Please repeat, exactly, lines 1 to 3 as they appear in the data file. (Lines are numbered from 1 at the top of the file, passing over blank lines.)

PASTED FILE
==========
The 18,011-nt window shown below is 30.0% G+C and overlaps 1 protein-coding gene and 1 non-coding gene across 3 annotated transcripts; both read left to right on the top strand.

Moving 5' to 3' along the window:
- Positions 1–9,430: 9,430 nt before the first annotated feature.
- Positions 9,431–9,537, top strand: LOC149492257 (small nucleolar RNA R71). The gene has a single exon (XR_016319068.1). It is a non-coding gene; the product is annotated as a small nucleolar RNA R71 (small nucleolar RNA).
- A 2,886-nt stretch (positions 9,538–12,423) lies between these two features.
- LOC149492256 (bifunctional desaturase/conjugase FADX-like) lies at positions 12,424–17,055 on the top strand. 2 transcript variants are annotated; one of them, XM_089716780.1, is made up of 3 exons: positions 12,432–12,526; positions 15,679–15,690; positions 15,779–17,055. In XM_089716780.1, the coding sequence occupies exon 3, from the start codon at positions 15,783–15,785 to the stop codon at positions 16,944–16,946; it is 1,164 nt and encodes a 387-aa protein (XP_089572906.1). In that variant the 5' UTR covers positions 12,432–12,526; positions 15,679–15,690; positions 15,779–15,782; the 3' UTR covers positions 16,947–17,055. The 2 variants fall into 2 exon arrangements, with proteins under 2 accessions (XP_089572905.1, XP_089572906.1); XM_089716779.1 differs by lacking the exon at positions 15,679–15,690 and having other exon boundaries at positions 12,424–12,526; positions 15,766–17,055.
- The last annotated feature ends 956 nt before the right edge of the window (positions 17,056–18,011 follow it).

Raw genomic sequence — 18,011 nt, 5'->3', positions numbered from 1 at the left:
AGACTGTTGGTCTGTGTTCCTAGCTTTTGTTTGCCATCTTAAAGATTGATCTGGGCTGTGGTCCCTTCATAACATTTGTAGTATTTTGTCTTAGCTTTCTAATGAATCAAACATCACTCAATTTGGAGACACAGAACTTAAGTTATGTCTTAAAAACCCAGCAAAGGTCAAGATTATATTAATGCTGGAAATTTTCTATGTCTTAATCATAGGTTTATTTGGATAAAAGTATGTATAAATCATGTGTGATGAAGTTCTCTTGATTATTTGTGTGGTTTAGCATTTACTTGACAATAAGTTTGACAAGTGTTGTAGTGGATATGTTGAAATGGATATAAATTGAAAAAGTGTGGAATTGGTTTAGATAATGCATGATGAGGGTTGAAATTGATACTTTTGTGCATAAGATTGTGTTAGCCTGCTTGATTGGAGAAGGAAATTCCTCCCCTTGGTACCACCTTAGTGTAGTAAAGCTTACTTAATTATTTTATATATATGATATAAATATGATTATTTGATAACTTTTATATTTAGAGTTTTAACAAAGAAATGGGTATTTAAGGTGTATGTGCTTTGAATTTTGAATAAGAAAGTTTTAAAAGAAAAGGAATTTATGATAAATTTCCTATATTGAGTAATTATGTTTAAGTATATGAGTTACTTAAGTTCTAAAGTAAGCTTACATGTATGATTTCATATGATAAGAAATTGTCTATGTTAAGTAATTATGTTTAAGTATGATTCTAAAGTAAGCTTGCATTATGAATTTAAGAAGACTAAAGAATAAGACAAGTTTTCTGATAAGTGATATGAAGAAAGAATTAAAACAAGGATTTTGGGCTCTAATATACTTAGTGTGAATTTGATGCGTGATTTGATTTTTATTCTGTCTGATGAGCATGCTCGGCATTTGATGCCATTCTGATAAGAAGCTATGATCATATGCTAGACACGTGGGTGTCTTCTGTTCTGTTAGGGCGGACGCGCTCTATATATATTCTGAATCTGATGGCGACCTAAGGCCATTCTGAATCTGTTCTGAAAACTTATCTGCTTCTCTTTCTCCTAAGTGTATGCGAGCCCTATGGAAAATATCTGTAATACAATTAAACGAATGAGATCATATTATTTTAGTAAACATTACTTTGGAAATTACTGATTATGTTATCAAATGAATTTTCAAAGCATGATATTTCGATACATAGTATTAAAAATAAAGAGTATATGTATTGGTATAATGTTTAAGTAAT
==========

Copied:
The 18,011-nt window shown below is 30.0% G+C and overlaps 1 protein-coding gene and 1 non-coding gene across 3 annotated transcripts; both read left to right on the top strand.

Moving 5' to 3' along the window:
- Positions 1–9,430: 9,430 nt before the first annotated feature.